class="tab-content"
>
{{modalUser.details.address}}
</div>
</div>
</div>
</a>
`
})
export class UserModal {
state = this.store.select()
constructor(private store: Store) {}
}
Vue
// components/App.vue
<template>
<div class="container">
<nav>
<a href="/">Home</a>
<a href="/users">Users</a>
</nav>
<h1 v-if="state.currentPage === 'home'">Hello world!</h1>
<users-list v-if="state.currentPage === 'users'"></users-list>
</div>
</template>
// components/UsersList.vue
<template>
<div class="content">
<h4 v-if="state.isLoadingUsers">Loading users...</h4>
<ul v-else>
<li v-for="user in state.users" :key="user.id">
<a :href="'/users/' + user.id">{{ user.name }}</a>
</li>
</ul>
<user-modal v-if="state.isLoadingUserDetails || state.userModal"></user-modal>
</div>
</template>
// components/UserModal.vue
<template>
<a href="/users" class="backdrop">
<div class="modal">
<h4 v-if="state.isLoadingUserDetails">Loading user details...</h4>
<div v-else>
<h4>{{ state.modalUser.name }}</h4>
<h6>{{ state.modalUser.details.email }}</h6>
<nav>
<a :href="'/users/' + state.modalUser.id + '?tab=0'">bio</a>
<a :href="'/users/' + state.modalUser.id + '?tab=1'">address</a>
</nav>
<div
v-if="state.currentUserModalTabIndex === 0"
class="tab-content"
>
{{ state.modalUser.details.bio }}
</div>
<div
v-if="state.currentUserModalTabIndex === 1"
class="tab-content"
>
{{ modalUser.details.address }}
</div>
</div>
</div>
</a>
</template>

But what if we try to refresh now… we get an error. The router tries to run our user modal, but we are on the front page. The modal does not exist there. We want to make sure that when we open a link to a user modal we also go to the actual user list page.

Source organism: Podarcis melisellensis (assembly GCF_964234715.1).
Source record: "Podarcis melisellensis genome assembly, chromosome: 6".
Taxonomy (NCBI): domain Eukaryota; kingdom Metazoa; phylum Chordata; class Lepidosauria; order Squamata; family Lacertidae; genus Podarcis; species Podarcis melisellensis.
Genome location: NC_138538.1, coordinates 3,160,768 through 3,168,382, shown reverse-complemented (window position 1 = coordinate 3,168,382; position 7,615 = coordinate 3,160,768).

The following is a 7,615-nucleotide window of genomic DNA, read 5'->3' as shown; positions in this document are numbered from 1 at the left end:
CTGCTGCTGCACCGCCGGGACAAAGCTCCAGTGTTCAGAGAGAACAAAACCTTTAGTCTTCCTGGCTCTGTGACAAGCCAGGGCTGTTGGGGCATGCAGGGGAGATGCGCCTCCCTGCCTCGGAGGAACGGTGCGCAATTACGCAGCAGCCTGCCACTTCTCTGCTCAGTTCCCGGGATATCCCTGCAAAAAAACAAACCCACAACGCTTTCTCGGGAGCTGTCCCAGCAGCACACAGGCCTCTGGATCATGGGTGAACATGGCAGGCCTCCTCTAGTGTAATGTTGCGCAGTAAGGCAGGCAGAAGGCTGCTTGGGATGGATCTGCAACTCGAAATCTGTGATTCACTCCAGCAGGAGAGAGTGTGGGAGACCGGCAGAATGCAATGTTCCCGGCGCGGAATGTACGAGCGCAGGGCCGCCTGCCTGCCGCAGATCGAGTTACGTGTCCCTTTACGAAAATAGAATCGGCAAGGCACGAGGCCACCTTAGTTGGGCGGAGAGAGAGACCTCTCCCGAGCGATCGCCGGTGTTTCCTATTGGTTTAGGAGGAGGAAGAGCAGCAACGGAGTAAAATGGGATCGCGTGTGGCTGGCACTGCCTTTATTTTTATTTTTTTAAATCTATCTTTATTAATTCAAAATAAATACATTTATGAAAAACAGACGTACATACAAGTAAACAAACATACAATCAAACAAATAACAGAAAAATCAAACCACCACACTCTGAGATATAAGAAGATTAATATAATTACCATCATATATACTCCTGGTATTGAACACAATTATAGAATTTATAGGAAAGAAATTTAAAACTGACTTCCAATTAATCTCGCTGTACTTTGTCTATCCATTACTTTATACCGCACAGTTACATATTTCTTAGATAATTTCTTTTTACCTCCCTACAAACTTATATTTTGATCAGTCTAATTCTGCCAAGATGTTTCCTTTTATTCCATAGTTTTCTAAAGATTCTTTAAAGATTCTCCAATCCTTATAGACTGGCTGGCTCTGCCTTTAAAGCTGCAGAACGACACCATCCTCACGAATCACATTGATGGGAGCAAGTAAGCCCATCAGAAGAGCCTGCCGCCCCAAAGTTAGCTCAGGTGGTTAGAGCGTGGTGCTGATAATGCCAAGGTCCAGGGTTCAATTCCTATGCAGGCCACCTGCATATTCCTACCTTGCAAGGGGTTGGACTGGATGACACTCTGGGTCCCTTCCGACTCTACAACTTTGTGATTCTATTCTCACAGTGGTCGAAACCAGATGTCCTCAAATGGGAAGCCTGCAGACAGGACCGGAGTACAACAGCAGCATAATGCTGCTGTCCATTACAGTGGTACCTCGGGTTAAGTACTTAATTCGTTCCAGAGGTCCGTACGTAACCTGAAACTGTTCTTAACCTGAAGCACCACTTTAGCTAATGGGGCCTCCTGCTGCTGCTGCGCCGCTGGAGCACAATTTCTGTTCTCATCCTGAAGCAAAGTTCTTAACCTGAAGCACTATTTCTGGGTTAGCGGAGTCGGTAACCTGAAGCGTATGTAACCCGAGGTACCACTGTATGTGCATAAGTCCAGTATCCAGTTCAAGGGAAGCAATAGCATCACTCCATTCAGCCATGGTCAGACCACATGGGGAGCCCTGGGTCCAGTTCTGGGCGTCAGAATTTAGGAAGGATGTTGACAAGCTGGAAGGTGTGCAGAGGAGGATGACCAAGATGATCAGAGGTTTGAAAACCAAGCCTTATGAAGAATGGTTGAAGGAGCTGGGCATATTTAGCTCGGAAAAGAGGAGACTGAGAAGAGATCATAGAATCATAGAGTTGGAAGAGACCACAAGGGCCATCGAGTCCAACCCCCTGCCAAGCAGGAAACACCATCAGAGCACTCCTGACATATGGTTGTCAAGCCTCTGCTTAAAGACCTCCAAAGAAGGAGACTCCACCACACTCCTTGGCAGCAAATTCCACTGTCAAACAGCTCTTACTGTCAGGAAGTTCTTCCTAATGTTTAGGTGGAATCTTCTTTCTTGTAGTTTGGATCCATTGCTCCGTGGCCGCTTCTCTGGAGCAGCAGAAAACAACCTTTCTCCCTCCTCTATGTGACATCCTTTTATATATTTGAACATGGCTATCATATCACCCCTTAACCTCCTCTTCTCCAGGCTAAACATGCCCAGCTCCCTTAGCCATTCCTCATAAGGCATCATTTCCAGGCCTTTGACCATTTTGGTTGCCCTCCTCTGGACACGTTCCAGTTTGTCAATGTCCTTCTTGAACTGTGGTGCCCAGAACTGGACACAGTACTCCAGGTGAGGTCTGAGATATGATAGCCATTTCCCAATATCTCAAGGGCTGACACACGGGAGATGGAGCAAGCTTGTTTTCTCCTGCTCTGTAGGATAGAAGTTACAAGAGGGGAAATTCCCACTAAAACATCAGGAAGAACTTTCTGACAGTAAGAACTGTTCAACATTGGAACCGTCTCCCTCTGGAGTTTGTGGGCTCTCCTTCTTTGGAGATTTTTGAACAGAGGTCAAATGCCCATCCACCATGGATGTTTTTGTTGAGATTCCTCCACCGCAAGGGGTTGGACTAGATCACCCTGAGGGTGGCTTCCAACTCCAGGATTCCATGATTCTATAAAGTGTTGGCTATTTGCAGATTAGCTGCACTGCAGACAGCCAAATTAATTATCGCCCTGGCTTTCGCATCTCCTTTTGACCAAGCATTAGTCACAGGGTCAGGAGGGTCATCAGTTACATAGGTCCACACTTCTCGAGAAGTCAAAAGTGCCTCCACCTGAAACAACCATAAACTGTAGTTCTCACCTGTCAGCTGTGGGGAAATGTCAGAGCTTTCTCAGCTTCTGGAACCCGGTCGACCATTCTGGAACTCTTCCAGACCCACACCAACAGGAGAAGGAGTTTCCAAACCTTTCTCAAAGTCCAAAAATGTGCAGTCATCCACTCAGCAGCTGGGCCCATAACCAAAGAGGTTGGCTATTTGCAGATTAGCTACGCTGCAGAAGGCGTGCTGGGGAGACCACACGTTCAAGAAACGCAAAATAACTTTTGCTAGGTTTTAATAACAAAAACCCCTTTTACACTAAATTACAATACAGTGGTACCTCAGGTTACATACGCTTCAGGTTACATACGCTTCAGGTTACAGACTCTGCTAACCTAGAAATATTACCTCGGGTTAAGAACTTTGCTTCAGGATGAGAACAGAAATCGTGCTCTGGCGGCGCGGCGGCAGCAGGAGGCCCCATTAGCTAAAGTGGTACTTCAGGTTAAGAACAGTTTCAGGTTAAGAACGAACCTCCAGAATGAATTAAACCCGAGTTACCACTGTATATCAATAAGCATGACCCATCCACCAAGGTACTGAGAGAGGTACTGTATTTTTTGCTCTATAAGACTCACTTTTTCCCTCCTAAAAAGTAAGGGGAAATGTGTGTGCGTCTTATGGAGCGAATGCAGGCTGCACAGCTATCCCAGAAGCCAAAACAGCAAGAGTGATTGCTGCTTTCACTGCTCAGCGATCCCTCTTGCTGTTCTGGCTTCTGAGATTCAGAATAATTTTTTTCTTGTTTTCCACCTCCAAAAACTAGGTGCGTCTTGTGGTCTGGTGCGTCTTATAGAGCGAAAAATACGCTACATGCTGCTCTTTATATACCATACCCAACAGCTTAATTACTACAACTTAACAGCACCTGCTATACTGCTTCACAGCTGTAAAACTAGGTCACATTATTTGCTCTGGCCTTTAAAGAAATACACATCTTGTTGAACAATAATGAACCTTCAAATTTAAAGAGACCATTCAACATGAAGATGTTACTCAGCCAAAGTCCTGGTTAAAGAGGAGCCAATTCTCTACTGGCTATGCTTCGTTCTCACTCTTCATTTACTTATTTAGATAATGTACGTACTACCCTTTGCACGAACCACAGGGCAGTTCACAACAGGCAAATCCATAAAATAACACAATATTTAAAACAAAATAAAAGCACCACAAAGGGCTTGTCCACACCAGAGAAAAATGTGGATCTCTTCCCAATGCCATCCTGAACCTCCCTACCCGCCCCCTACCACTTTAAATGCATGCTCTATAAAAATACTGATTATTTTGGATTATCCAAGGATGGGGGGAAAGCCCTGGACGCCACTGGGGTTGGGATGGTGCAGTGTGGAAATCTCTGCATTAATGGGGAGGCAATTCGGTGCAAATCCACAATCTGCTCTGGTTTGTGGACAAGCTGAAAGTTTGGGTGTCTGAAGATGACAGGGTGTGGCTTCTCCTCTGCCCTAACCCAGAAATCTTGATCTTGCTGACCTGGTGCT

Composing actions

A straightforward way to solve this is to simply also change the page in the showUserModal action, though we would like the list of users to load in the background as well. The logic of showUsers might also be a lot more complex and we do not want to duplicate our code. When these scenarios occur where you want to start calling actions from actions, it indicates you have reached a level of complexity where a functional approach might be better. Let us look at how you would implement this both using a functional approach and a plain imperative one.

Imperative approach

overmind/actions.ts
overmind/actions.ts
import { Action, AsyncAction } from 'overmind'
import { Page } from './types'
export const showHomePage: Action = ({ state }) => {
state.currentPage = Page.HOME
}
export const showUsersPage: AsyncAction = async ({ state, effects }) => {
state.currentPage = Page.USERS
state.modalUser = null
if (!Object.keys(state.users).length) {
state.isLoadingUsers = true
state.users = await effects.api.getUsers()
state.isLoadingUsers = false
}
}
export const showUserModal: AsyncAction<{ id: string }> = async ({ state, actions }, params) => {
actions.showUsersPage()
state.isLoadingUserDetails = true
state.modalUser = await effects.api.getUserWithDetails(params.id)
state.isLoadingUserDetails = false
}

Going functional depends on complexity and even though the complexity has indeed increased, we can safely manage it using plain imperative code. Whenever we open a user modal we can simply just call the action that takes care of bringing us to the users page as well.

When running actions from within other actions like this it will be reflected in the devtool.

Functional approach

overmind/operators.ts
overmind/actions.ts
overmind/operators.ts
import { Operator, mutate, filter } from 'overmind'
import { Page } from './types'
export const closeUserModal: <T>() => Operator<T> = () =>
mutate(function closeUserModal({ state }) {